Aging. OA becomes more common as people age. It usually begins after age 45, and it is most common in people over age 65. While the association between OA and aging is strong, the reason for the association is unclear. One theory is that the cells involved in cartilage repair dwindle in number as people age.

Gender. OA affects both men and women. Up to about age 50, OA is more common in men. After age 50, it’s more common in women. Women also experience faster progression of hip OA than men.

Excess body weight. Obesity plays more than just a mechanical role in OA development. Being overweight or obese is a strong risk factor for development of OA, particularly of the knees, and contributes to more severe symptoms and impact of OA. In addition, recent research suggests that excess body fat produces chemicals that may fuel joint inflammation.

Joint injury. Traumatic injury to a joint, whether from sports or a car wreck, is another strong risk factor for development of OA. Among people with a prior knee injury, the lifetime risk of OA is 57 percent. Researchers are studying the ways in which cells’ abnormal response to injury and inadequate repair contribute to the disease.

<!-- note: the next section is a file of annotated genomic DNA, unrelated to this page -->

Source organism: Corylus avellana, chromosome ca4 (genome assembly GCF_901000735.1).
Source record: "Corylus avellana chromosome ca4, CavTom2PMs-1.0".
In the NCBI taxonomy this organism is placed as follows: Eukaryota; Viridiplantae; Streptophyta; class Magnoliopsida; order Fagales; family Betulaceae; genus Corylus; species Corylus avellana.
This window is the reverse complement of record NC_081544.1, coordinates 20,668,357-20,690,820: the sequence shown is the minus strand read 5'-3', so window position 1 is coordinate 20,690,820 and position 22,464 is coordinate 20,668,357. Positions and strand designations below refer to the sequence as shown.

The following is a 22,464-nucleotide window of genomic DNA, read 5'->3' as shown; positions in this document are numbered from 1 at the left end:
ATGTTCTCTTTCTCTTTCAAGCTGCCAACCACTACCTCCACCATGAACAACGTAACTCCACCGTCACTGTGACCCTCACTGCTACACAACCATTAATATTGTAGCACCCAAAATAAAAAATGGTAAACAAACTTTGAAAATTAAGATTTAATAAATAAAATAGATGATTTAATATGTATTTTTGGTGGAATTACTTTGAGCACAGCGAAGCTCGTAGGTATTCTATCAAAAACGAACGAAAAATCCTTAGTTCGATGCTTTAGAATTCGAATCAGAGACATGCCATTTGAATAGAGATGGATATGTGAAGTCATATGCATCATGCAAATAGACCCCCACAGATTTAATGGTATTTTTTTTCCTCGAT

Genetic factors. Your genes can play a role in OA risk, particularly of the hands. For example, a person whose mother has or had OA of the hands may be at greater risk for also developing OA of the hands.

Occupation. A job, or any long-term activity, that requires repeated, forceful or excessive knee bending; kneeling or twisting; lifting or carrying heavy loads; or working while standing may cause recurrent “little injuries,” putting people at a higher risk for knee or hip OA over time.